After the flood, volumes of aid

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Burst pipe KO's children's library

by Chris Pedler

Hampton Union, February 6, 2004

[The following article is courtesy of the Hampton Union and Seacoast Online.]

HAMPTON - It is a dark time for Hampton’s children. There is no story time at the Lane Library, 600 beloved books have been lost, and the lights have been off (figuratively speaking) in the Children’s Room since a pipe burst on the morning of Jan. 15 and caused a damaging flood.

In response, the community has rallied in support of the library, pledging donations of books and cash to help refurbish the basement and get the Children’s Room back in operation.

"We lost computers, books, a heating unit," Cindy Stosse, the children’s librarian, said. A total of 600 books were destroyed in all, many of which cannot be replaced because they are out of print. All children’s activities have been canceled.

The room has been repainted bright yellow, and a new carpet has been ordered. "We are waiting for things to come in," she said.

Stosse said the earliest she can foresee the room opening is in three weeks, though the library has no specific date in mind.

In the meantime, aid has arrived from all sides.

Kathie Street's class
Kathie Street (center) poses with her first grade class at Centre School while Lane Memorial Library Children's Librarian Cindy Stosse, top right, looks on.
Bill Teschek, photo.

Kathie Street’s first-grade class at the Centre School donated 100 books as a "random act of kindness." The library has also received anonymous donations of money, and many other community groups, the Brownies for example, have promised to replace books when the room reopens.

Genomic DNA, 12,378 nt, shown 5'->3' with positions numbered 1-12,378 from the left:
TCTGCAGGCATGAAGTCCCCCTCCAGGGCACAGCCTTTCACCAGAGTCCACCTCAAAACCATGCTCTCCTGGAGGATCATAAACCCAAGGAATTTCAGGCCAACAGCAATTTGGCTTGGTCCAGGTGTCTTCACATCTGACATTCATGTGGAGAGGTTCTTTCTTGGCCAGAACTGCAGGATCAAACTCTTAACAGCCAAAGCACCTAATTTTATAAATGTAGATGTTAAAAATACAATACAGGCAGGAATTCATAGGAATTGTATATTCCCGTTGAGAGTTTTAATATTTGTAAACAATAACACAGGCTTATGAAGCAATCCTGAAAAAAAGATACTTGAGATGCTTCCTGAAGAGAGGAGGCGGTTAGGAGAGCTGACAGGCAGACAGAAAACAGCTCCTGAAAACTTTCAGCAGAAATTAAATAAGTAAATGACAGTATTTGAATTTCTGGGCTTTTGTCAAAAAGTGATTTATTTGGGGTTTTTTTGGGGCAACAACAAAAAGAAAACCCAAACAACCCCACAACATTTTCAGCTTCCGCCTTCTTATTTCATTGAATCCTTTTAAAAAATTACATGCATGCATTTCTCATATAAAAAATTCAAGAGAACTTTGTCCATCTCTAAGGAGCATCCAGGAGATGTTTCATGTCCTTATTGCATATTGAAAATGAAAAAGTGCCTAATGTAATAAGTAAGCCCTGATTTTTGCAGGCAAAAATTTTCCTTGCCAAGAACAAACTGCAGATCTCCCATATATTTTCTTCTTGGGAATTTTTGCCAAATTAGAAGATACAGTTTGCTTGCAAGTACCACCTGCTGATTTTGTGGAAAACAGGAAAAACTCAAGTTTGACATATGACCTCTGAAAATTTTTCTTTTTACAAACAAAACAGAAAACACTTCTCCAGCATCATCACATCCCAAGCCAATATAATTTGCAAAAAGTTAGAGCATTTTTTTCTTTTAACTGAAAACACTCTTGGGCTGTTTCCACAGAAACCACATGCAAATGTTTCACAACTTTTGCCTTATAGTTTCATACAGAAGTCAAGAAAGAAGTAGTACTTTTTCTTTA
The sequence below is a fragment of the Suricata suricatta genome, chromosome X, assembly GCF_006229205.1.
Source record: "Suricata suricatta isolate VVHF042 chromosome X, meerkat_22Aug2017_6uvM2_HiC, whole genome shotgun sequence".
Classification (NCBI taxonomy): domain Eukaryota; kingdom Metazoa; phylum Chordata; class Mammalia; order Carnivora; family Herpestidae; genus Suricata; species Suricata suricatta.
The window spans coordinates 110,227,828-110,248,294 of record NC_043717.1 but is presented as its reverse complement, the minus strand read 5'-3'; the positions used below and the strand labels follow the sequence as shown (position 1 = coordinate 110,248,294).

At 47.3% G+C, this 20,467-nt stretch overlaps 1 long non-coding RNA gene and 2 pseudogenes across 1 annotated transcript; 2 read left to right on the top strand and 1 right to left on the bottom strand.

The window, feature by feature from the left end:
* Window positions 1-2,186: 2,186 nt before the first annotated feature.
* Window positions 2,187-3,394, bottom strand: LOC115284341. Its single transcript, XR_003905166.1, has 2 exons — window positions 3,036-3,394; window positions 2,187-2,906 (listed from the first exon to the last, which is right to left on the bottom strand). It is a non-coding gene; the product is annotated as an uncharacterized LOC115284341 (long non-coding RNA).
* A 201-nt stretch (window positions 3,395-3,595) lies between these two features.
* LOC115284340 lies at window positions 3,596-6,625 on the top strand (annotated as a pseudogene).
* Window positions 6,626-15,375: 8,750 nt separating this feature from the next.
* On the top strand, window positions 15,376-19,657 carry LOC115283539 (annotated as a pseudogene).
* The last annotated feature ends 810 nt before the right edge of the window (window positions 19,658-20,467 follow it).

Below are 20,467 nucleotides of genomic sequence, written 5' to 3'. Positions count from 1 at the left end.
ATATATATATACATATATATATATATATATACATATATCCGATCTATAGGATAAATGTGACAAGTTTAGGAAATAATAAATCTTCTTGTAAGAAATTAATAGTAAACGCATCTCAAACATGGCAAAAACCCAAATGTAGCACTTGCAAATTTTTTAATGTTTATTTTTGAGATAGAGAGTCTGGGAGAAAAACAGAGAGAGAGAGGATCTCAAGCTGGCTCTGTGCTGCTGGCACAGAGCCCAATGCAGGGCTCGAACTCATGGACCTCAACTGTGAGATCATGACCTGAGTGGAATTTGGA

The public libraries in North Hampton, Hampton Falls, Seabrook, and Rye have made their children’s rooms available to those who normally use the Lane.

Stosse said the response has been "fantastic."

Street had taken advantage of a special offer to teachers that allowed her to use accumulated credit to order 100 books from Scholastic Book Club. The big box of books sat around her room until one day, at a basketball game, she learned of the flooding in the Lane Children's Room.

"I said, 'There you go,'" she explained. "That is the reason why I never opened the box. They are not for me -- they are for the library."

The students presented the box, intact, to librarians who came to visit the class.

"We work on building community in the classroom," Street said. "This is community building in the town at large."

She said it was a "win-win" situation for the ilbrary, which gained 100 books, and the children, who learned something.

"The whole thing is to be able to give something to soemone else without expecting that you should get something in return," she said. "It was an unplanned, spontaneous thing, and that made it even better."

Street is looking forward to bringing the children on a field trip to the new Children's Room when it is reopened.

The North Hampton Library has had some 20 visitors from Hampton, and several come every day to read and join story time. The Rye library has welcomed about a half-dozen to a dozen visitors.

"We are glad to do anything we can to help," said Pam Jautaikis, a Rye librarian [who used to work in the Lane children's room herself, several years ago].

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